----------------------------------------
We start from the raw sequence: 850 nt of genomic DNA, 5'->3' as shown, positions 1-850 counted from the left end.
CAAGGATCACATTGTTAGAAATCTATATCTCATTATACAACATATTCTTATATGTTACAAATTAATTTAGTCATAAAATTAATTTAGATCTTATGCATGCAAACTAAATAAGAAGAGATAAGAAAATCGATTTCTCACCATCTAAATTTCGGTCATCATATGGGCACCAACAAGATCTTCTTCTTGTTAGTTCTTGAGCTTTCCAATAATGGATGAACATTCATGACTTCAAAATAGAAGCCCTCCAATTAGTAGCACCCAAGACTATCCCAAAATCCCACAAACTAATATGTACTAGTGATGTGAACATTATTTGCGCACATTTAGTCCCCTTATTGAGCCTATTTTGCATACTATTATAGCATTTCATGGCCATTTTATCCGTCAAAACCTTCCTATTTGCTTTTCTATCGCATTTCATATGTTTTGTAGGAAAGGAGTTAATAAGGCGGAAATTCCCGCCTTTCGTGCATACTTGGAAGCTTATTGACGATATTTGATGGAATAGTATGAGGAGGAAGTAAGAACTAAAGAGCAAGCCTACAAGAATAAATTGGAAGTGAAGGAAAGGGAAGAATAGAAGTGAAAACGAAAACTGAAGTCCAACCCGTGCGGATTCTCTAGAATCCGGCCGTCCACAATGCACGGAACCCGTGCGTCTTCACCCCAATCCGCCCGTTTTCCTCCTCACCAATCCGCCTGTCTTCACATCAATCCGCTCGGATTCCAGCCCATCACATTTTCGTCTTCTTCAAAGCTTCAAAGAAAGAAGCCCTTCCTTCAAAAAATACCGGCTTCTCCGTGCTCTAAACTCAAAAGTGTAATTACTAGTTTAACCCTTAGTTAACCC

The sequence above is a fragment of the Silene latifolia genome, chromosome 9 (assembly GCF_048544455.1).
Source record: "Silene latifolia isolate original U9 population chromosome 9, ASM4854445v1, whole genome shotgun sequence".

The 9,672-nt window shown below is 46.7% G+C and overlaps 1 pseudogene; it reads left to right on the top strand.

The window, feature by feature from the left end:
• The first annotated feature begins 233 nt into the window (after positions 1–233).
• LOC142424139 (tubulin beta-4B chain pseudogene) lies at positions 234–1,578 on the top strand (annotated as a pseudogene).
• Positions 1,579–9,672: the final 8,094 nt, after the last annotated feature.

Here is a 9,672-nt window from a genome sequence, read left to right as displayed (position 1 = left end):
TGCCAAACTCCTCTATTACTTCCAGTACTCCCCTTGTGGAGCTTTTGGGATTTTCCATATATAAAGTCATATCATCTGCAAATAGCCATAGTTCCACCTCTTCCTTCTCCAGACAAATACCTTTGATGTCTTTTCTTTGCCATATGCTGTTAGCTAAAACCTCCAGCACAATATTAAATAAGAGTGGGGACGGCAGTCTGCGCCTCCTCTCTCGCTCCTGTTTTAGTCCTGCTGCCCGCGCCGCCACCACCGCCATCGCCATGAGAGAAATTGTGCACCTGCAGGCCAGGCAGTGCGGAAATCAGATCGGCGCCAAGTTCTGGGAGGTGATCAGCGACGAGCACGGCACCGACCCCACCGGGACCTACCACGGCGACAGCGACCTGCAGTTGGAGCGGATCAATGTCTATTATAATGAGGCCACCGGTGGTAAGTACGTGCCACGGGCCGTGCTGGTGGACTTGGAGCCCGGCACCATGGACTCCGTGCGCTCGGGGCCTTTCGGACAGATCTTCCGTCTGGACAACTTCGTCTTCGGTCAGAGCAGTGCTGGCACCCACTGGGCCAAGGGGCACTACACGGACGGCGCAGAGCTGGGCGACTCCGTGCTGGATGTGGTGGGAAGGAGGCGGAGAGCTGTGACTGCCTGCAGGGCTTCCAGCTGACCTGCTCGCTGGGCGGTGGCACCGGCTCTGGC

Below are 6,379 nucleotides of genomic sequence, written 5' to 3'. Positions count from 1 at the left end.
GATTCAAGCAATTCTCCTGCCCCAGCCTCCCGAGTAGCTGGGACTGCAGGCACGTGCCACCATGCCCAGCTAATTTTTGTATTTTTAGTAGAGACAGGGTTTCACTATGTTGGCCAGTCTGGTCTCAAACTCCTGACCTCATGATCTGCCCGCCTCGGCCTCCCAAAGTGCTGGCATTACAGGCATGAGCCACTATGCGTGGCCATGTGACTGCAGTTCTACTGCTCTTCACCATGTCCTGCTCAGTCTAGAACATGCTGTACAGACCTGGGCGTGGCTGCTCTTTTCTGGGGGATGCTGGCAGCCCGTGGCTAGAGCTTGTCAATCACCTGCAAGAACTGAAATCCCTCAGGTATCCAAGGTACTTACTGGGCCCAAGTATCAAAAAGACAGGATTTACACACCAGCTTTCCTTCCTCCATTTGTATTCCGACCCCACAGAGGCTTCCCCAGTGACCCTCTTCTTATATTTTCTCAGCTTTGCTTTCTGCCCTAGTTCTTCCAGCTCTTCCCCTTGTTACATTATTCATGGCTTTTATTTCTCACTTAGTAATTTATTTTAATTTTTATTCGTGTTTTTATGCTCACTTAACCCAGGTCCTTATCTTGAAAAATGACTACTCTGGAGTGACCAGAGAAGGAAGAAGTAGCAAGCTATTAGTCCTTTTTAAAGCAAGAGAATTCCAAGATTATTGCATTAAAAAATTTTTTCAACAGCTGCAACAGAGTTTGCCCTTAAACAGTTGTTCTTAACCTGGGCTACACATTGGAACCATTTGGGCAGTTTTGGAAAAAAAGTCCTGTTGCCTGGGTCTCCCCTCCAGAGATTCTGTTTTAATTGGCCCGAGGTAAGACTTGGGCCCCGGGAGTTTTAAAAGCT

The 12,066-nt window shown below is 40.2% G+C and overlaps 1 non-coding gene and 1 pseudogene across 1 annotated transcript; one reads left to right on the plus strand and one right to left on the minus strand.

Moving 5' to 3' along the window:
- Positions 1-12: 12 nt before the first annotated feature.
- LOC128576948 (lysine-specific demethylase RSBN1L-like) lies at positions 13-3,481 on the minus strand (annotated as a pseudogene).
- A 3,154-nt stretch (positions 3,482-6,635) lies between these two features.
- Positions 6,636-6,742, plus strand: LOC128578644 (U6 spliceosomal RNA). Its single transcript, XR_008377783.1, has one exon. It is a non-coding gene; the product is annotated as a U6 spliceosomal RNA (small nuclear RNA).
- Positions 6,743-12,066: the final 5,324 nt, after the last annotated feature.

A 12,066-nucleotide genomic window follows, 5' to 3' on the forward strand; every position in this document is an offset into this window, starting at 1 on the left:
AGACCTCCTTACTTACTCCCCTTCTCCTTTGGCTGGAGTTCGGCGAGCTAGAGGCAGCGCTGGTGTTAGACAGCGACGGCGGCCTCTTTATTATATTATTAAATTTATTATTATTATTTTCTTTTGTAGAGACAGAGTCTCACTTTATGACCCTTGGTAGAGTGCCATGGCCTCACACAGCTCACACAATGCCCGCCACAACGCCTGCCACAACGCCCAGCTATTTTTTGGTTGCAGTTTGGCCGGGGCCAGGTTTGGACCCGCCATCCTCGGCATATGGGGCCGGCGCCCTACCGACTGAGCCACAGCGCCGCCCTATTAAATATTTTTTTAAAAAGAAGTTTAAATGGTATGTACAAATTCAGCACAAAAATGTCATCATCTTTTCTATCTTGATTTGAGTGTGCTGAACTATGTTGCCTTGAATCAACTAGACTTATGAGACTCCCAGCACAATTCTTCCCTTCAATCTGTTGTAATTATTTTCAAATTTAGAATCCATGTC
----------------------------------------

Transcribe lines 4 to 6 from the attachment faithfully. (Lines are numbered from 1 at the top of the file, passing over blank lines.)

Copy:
Source record: "Silene latifolia isolate original U9 population chromosome 9, ASM4854445v1, whole genome shotgun sequence".

The 9,672-nt window shown below is 46.7% G+C and overlaps 1 pseudogene; it reads left to right on the top strand.

The window, feature by feature from the left end: